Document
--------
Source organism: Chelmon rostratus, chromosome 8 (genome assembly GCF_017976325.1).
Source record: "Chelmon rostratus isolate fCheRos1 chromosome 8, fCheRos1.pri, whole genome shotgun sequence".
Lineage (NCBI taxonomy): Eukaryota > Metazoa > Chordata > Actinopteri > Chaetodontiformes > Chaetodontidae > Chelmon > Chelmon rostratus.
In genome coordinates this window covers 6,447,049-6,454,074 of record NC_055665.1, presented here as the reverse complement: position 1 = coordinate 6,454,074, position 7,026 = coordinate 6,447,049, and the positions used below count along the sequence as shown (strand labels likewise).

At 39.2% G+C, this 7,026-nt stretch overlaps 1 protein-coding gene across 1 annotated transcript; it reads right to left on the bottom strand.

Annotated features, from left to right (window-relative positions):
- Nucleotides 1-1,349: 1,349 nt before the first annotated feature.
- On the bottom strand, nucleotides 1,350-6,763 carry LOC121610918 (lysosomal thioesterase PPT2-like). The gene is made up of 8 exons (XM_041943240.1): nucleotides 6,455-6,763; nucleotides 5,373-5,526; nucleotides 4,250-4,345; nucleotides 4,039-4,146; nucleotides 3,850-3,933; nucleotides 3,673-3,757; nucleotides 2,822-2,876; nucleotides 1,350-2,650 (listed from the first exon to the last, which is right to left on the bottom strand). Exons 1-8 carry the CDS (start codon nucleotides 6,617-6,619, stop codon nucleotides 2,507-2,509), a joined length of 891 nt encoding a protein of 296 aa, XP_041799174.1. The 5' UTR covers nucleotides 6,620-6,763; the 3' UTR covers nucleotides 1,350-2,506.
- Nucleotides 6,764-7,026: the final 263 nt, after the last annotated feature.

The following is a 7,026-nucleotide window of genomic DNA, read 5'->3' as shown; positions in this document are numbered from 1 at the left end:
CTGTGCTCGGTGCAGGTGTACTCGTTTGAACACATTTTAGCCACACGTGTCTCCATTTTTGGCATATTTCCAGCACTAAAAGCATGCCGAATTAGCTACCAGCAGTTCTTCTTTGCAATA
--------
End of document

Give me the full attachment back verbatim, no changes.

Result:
Source organism: Chelmon rostratus, chromosome 8 (genome assembly GCF_017976325.1).
Source record: "Chelmon rostratus isolate fCheRos1 chromosome 8, fCheRos1.pri, whole genome shotgun sequence".
Lineage (NCBI taxonomy): Eukaryota > Metazoa > Chordata > Actinopteri > Chaetodontiformes > Chaetodontidae > Chelmon > Chelmon rostratus.
In genome coordinates this window covers 6,447,049-6,454,074 of record NC_055665.1, presented here as the reverse complement: position 1 = coordinate 6,454,074, position 7,026 = coordinate 6,447,049, and the positions used below count along the sequence as shown (strand labels likewise).

At 39.2% G+C, this 7,026-nt stretch overlaps 1 protein-coding gene across 1 annotated transcript; it reads right to left on the bottom strand.

Annotated features, from left to right (window-relative positions):
- Nucleotides 1-1,349: 1,349 nt before the first annotated feature.
- On the bottom strand, nucleotides 1,350-6,763 carry LOC121610918 (lysosomal thioesterase PPT2-like). The gene is made up of 8 exons (XM_041943240.1): nucleotides 6,455-6,763; nucleotides 5,373-5,526; nucleotides 4,250-4,345; nucleotides 4,039-4,146; nucleotides 3,850-3,933; nucleotides 3,673-3,757; nucleotides 2,822-2,876; nucleotides 1,350-2,650 (listed from the first exon to the last, which is right to left on the bottom strand). Exons 1-8 carry the CDS (start codon nucleotides 6,617-6,619, stop codon nucleotides 2,507-2,509), a joined length of 891 nt encoding a protein of 296 aa, XP_041799174.1. The 5' UTR covers nucleotides 6,620-6,763; the 3' UTR covers nucleotides 1,350-2,506.
- Nucleotides 6,764-7,026: the final 263 nt, after the last annotated feature.

The following is a 7,026-nucleotide window of genomic DNA, read 5'->3' as shown; positions in this document are numbered from 1 at the left end:
CTGTGCTCGGTGCAGGTGTACTCGTTTGAACACATTTTAGCCACACGTGTCTCCATTTTTGGCATATTTCCAGCACTAAAAGCATGCCGAATTAGCTACCAGCAGTTCTTCTTTGCAATA